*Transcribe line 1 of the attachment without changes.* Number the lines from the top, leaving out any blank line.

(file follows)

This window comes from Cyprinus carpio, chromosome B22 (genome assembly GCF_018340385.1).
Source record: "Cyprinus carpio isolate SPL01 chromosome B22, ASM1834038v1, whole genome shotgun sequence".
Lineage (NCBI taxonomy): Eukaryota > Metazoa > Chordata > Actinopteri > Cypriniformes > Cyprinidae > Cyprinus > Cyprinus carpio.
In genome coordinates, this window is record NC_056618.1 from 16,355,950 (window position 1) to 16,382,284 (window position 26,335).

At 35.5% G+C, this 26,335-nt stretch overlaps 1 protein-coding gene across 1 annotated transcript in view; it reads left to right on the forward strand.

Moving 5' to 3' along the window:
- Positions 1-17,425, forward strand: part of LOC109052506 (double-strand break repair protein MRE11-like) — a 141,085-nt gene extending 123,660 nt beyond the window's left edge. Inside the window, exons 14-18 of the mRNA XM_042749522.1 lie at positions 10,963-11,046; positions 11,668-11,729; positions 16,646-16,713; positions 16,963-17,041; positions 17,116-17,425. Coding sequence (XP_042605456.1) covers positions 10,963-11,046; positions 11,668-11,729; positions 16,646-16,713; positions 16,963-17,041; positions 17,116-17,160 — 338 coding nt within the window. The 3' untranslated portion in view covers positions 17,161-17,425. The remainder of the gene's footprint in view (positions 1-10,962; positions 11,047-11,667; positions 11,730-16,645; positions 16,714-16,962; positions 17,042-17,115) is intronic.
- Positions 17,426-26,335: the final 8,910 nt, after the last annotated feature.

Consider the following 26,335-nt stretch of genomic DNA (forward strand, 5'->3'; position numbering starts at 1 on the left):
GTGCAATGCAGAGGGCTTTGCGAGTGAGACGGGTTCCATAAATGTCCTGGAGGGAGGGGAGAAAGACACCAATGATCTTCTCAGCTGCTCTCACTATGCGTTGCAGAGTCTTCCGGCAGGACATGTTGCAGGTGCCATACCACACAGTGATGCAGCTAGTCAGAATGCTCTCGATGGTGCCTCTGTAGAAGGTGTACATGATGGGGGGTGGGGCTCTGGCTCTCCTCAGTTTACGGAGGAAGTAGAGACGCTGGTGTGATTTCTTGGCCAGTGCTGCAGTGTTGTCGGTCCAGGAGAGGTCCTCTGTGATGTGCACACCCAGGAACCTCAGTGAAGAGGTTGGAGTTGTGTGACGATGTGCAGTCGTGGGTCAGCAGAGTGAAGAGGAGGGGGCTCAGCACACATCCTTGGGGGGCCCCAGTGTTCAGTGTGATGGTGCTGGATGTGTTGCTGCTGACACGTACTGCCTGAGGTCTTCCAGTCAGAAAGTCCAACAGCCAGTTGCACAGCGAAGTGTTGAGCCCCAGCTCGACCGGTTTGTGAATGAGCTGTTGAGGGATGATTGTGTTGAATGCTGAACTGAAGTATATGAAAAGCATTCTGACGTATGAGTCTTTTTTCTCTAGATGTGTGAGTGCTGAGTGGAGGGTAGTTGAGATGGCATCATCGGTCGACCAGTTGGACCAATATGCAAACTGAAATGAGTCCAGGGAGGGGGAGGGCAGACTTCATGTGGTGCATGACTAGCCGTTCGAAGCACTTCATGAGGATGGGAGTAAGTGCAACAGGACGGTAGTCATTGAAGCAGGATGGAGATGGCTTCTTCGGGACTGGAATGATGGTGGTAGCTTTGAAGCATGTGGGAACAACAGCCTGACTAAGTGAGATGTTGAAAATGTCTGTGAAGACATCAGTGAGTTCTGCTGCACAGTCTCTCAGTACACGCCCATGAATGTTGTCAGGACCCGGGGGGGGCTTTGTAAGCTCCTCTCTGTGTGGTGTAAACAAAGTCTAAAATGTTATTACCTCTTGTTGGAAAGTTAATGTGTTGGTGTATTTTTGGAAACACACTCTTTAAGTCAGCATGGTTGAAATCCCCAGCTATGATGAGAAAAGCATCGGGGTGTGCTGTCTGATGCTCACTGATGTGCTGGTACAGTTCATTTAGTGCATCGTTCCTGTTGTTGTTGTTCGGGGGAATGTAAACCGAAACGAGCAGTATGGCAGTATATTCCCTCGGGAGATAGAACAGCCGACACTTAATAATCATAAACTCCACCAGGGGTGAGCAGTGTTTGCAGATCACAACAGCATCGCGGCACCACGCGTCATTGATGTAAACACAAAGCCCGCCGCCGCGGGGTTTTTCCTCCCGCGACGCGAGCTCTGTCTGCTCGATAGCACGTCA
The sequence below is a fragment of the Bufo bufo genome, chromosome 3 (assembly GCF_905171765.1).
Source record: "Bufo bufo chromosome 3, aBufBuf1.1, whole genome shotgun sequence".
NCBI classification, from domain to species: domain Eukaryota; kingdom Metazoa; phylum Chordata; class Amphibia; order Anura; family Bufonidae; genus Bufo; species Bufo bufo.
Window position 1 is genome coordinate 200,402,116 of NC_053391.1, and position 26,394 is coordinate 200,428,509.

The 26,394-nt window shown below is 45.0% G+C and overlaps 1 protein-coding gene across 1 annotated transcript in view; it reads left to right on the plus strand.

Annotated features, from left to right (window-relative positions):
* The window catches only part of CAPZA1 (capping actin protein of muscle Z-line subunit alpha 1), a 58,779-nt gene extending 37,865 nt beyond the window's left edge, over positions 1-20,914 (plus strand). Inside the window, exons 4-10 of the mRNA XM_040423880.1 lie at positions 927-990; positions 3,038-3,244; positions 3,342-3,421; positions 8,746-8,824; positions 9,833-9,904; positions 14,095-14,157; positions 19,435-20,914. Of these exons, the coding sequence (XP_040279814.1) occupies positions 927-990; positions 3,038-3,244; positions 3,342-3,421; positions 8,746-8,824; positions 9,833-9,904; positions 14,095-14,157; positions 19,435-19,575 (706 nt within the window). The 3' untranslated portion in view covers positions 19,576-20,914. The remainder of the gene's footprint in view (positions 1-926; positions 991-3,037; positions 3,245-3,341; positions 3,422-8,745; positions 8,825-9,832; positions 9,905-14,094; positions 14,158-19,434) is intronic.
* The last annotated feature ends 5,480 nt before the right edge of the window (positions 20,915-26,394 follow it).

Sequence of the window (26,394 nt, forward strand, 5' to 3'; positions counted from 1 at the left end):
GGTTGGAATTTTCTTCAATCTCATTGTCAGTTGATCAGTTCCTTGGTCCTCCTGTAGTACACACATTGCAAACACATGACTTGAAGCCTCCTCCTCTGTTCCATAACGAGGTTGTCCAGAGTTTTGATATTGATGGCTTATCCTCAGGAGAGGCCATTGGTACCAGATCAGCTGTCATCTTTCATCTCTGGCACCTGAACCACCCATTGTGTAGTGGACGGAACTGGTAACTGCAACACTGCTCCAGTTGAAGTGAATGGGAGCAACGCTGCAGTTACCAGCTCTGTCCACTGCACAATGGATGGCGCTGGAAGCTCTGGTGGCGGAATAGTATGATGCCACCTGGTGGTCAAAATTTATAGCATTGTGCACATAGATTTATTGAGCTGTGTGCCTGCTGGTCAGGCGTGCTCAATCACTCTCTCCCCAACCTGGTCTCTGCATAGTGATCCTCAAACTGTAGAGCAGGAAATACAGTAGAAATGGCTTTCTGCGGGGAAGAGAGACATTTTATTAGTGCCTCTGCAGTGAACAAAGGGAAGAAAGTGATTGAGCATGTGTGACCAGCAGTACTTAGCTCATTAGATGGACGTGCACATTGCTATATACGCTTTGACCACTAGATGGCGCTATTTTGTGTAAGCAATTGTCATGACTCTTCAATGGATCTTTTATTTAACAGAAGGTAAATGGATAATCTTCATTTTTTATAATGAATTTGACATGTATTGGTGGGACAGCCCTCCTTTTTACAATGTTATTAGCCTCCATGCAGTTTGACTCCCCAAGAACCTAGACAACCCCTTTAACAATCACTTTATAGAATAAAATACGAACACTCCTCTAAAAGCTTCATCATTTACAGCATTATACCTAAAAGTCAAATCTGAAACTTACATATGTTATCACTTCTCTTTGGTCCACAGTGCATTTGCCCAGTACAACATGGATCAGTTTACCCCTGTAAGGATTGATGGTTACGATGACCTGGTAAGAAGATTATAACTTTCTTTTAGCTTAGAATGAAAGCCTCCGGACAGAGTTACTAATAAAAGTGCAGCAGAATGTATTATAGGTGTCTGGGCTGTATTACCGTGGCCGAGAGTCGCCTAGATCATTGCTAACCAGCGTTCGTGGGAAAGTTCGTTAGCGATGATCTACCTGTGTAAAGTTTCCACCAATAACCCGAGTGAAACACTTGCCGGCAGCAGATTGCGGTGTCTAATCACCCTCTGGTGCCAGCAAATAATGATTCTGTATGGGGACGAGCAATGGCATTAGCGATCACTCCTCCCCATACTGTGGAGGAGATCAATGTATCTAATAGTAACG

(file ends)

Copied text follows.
This window comes from Cyprinus carpio, chromosome B22 (genome assembly GCF_018340385.1).